It was announced last week the show would return for a second straight year on Saturday, Feb. 24 starting at 9 a.m.
This comes after last year’s successful show which turned out to be one of the busiest days of the year at the mall. There was interest from all parties involved. Kingsport Speedway general manager Karen Tunnell had 30 commitments from racers in the first three hours after the announcement and had to turn away other requests.
It’s a terrific opportunity for the speedway to build momentum heading into the 2018 season, and a great way to introduce new fans to grassroots, short-track racing. With great competition, exciting racing and fierce rivalries, it’s truly the sport at its core.
The season opener at the 3/8-mile concrete oval is set for Saturday, March 24. The NASCAR All-American Weekly Series schedule goes through Aug. 31 with a special event on Sept. 14.
Hall of Fame weekend
Two Hall of Fame ceremonies are set for the Charlotte area this weekend.
On Friday night, the NASCAR Hall of Fame welcomes its 2018 class of Red Byron, Ray Evernham, Ron Hornaday Jr., Ken Squier and Robert Yates.
Byron, a World War II hero, won NASCAR’s first sanctioned race on the beach at Daytona in 1948, won the first season championship with the Modified division and was the first Cup Series champion in 1949.
Evernham was a crew chief and car owner. He is best known for his time as crew chief on the No. 24 Chevrolet with Jeff Gordon when they won 47 races and three series championships. As a car owner, Evernham brought Dodge back to the Cup Series and won the 2002 Brickyard 400 with Bill Elliott.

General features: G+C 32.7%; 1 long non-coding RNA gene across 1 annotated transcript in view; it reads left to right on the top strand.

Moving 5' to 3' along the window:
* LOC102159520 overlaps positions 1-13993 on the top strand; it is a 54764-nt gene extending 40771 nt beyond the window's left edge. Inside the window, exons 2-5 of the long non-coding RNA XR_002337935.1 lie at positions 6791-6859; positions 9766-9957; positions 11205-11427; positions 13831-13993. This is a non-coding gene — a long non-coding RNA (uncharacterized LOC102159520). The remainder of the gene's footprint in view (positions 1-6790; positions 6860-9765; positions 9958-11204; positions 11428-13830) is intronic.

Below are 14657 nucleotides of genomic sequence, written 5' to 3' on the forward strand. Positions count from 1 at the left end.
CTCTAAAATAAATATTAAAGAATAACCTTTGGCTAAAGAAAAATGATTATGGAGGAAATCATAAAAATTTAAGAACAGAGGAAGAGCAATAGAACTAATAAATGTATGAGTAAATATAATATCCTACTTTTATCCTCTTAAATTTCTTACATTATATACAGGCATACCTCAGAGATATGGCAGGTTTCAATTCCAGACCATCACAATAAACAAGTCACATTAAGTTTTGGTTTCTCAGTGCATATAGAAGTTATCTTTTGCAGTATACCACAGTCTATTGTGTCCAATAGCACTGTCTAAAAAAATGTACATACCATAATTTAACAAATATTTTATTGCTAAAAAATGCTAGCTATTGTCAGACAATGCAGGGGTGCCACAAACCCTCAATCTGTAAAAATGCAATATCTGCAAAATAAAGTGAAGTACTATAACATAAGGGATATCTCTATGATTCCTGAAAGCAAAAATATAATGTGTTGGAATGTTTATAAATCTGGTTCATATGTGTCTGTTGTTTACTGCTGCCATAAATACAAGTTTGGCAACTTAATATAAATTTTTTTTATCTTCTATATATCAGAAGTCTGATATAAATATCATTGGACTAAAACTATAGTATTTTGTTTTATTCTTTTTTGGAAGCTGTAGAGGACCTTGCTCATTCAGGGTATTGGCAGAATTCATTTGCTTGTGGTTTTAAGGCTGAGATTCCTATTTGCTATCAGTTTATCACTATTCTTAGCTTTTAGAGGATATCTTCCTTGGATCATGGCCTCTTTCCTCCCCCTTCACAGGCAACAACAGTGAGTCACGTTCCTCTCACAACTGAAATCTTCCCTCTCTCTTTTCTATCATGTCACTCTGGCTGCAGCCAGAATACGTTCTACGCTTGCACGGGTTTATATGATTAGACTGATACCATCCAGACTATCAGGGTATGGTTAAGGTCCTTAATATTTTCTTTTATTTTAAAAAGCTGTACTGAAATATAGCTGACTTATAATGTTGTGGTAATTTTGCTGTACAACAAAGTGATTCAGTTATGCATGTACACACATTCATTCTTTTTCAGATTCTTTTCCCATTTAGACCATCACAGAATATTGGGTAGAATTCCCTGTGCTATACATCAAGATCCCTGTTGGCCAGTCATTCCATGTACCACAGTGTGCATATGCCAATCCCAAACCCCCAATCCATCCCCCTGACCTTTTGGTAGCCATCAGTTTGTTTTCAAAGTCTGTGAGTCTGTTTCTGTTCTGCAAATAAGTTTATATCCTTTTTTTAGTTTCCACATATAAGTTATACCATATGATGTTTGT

Hornaday was a record four-time NASCAR Truck Series champion and a 51-time race winner, driving the No. 16 Chevrolet owned by seven-time Cup Series champion Dale Earnhardt.
Squier co-founded the Motor Racing Network and was one of its leading announcers in the 1970s. He was the longtime owner of the Thunder Road short track in Vermont, but best known for his television work, particularly with the CBS network.
Yates was the engine builder for the No. 22 Buicks which driver Bobby Allison drove to the 1983 NASCAR championship. He was best known as a car owner, first for drivers Davey Allison and Ernie Irvan in the No. 28 Ford, and as the championship car owner for Dale Jarrett’s No. 88 Ford.
On Sunday, the National Motorsports Press Association inducts its 2018 class.
Two-time NASCAR champion Terry Labonte headlines that class, which also includes 10-time Cup Series winner Donnie Allison and crew chiefs Buddy Parrott and “Suitcase” Jake Elder.
Best of the mud slingers
NASCAR Truck Series champion Christopher Bell successfully defended his Chili Bowl Midget Nationals title last Saturday in Tulsa, Oklahoma. His win in the 55-lap, A-Main came after NASCAR Cup Series star Kyle Larson fell out of the race with engine troubles. Larson was leading on lap 41 when his engine let go.
Rico Abreu, also a two-time Chili Bowl winner, finished second.
It didn’t go as well for some other NASCAR drivers as Kasey Kahne, Justin Allgaier and Ricky Stenhouse Jr. all failed to transfer out of the B-Features.
Remembering a great
It was somewhat of a surprise a few years ago when I asked veteran broadcaster Mike Joy who was the best race car driver he’d ever seen. I expected it to be A.J. Foyt or Mario Andretti, or possibly Dale Earnhardt or Richard Petty with his years of covering NASCAR.
Instead, his answer was Dan Gurney, who ranks among the greatest road course drivers in American history.
Gurney, who died Sunday, was best known for co-driving a Ford GT40 with Foyt to win at the 24 Hours of LeMans in 1967. He won five NASCAR races, all on the Riverside, Calif., road course and won seven Indy Car races. He had two runner-up finishes at the Indianapolis 500 in 1968 to Bobby Unser and 1969 to Andretti. He was also a four-time winner, the most wins for an American-born driver, on the Formula One circuit.
Known for his innovations as car owner, his All-American Racers team won 78 times including three wins in the Indianapolis 500 with Unser and Gordon Johncock, the 24 Hours of Daytona and the 12 Hours of Sebring.